Canucks follow first win of the season by thrashing Penguins at home

Spencer Martin turned away 34 shots and Bo Horvat scored twice including the game-winner that he collected while on the power play in the second period as the Vancouver Canucks grabbed their second win in a row beating the Pittsburgh Penguins 5-1.

VANCOUVER – Friday was not the first time Vancouver Canucks rookie Andrei Kuzmenko has played against Sidney Crosby and Evgeni Malkin. It was just the first time in person.

“He was telling me before game, he plays, like, PlayStation against them,” Vasily Podkolzin, Kuzmenko’s Russian teammate, explained after the Canucks’ impressive 5-1 win at Rogers Arena. “You play (against), like Crosby and Malkin. They are great players.”

“Legends,” Kuzmenko chimed in.

Which is why the 26-year-old, who barely celebrated his previous two goals in the National Hockey League, let out a primal scream and launched himself joyously into the glass after tipping in Luke Schenn’s point shot at 10:28 of the third period, extending Vancouver’s lead to 3-1 in easily the Canucks’ best game in what has been a pretty awful month.

“Emotions,” Kuzmenko said in English. “Pittsburgh is very good team. Crosby.”

In the span of 27 hours, the Canucks followed their biggest win of the season, which ended a seven-game winless streak, with their best one. There have been only the two.

But where they needed some bounces and a lot of saves to hang on Thursday to beat the Seattle Kraken 5-4, they were excellent from the start against the rested Penguins, and resilient in the final period – the period of so much sorrow for the Canucks, who blew leads in six of their first seven games.

They’ll need much more than two good days at the end of October to escape the pit they dug for themselves, but they suddenly look a much different team.

“I think you guys can probably feel it in the room, just when you walk in here,” captain Bo Horvat said of the transformation. “Obviously, there’s a lot more energy, smiles on our faces. But I mean, we’ve got to dig ourselves out of a hole here. Just because we won two games, you can’t be satisfied. We’ve got to keep going here.”

Coach Bruce Boudreau said: “It’s two games. But I mean, you could tell it was like the weight of the world was lifted off our shoulders. Every other third period has been like, ‘Oh-oh, what’s going to happen that’s negative?’ Once we got through the first three minutes (tonight), it was like, ‘OK, let’s go.’ And everybody just played. I think confidence is an amazing thing. When you don’t have it, it kills you. When you have it, it’s really good. And it looks like we’re gaining a little bit right now. We’re not out of the woods … but, I mean, we’re better than we were a week ago.”

The Canucks outscored the Penguins 3-0 in the third period. Until the Seattle game, Vancouver had been outscored 17-2 after the second intermission.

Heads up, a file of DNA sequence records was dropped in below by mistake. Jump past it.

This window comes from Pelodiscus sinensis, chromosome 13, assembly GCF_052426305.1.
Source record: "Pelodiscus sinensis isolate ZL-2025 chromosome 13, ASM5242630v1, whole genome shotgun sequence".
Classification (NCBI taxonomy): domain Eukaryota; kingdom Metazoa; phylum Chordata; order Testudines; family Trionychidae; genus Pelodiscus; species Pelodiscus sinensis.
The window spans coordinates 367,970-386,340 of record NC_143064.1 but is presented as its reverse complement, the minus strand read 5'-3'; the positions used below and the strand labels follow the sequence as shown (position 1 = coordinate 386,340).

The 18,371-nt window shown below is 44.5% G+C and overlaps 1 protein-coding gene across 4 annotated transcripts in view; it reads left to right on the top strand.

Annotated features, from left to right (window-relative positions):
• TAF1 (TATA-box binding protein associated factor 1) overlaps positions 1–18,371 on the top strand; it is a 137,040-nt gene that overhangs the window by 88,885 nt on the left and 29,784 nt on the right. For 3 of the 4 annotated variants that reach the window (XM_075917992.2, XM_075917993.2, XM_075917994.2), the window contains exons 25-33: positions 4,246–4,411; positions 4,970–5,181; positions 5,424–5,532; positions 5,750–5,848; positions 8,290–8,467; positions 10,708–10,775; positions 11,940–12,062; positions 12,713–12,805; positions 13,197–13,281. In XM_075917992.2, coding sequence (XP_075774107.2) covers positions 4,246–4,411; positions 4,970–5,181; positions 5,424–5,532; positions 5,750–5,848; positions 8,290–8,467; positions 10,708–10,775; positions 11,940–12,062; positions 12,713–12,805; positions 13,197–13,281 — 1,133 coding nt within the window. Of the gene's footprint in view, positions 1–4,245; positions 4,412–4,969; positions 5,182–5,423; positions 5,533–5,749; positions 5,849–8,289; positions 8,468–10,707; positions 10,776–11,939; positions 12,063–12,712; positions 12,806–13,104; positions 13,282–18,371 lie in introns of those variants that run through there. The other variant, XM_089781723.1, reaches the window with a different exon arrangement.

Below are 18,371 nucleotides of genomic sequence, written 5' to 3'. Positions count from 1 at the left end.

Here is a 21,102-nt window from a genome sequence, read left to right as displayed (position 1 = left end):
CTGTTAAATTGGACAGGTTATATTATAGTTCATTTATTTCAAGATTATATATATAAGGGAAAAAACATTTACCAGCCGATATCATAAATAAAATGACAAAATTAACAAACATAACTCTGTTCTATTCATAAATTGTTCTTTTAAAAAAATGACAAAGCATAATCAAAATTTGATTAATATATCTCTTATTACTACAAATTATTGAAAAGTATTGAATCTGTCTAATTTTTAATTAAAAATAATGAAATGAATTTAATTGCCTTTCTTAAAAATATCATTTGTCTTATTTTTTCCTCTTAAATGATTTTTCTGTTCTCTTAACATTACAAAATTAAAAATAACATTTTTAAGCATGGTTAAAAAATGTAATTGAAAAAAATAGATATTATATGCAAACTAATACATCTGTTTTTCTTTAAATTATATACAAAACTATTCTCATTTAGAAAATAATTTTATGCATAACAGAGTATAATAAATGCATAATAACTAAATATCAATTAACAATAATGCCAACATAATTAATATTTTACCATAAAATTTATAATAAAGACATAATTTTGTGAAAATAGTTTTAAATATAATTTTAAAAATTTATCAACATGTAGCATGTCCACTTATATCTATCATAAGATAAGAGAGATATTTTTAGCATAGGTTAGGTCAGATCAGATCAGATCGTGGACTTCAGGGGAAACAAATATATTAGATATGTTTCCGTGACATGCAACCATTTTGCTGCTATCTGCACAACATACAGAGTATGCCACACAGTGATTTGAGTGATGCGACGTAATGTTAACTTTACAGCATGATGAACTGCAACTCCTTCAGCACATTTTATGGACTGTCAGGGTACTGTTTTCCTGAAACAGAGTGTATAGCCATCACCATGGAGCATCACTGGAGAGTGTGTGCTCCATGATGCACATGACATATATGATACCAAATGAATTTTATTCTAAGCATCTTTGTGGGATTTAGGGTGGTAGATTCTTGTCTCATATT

The 2-5-2 team does not play again until Tuesday against the New Jersey Devils. Nothing the Canucks experience on Halloween weekend will be as disturbing as their franchise-record losing streak to start the season.

But their systems play and defending actually looked tight and quick against the Penguins. Their special teams were good for a second straight night, going two-for-four on the power play and holding the Penguins to a single power-play goal by Rickard Rakell late in the second period amid a stretch of three straight Canuck penalties.

Backup goalie Spencer Martin, who deserves to play more often as starter Thatcher Demko struggles to re-establish last season’s elite form, made 34 saves.

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J.T. Miller scored into an empty net to continue his momentum after an atrocious start to the season, and Canuck centres Horvat and Elias Pettersson were outstanding playing head-to-head against Crosby and Malkin as Boudreau went with hard matchups.

Ilya Mikheyev, who scored his first two Canuck goals in Seattle, helped set up a pair on Friday, including Tanner Pearson’s power-play tap-in that opened scoring at 13:52 of the first period.

Horvat fooled Pittsburgh goalie Tristan Jarry with a short-side wrist shot that made it 2-0 32 seconds into the middle period, and appeared to score again in the third on a deflection although the official scorer credited the goal to defenceman Oliver Ekman-Larsson.

“I think that was probably as complete a game, as far as systems, as far as work ethic, as far playing for each other … that was just a good, gutsy effort, especially on the back-to-back,” Vancouver defenceman Kyle Burroughs said. “It’s awesome to see. You look at what our team can do when we play and when we bring everything to the table. We’ve got to bring that effort every night. It’s only going to get better from here.”

The Canucks won despite superstar defenceman Quinn Hughes missing his fourth straight game with an undisclosed injury. Defencemen Travis Dermott, Tucker Poolman and Riley Stillman are also out indefinitely, which is why there was some urgency for general manager Patrik Allvin to finally close Friday’s trade with the Carolina Hurricanes for defenceman Ethan Bear after discussions that began last summer.

Bear was expected to arrive in Vancouver on Saturday. And if he’s close to game shape, despite not playing once for Carolina this season, he could be in the lineup on Tuesday. So too should be depth forward Jack Studnicka, acquired by Allvin on Thursday from the Boston Bruins.

It will be a different Canucks team on Tuesday. But even without the newest players, it’s a different team than it was a few days ago. Boudreau waited six months for his 600th NHL win as a head coach. The wait for No. 601 was only 24 hours.

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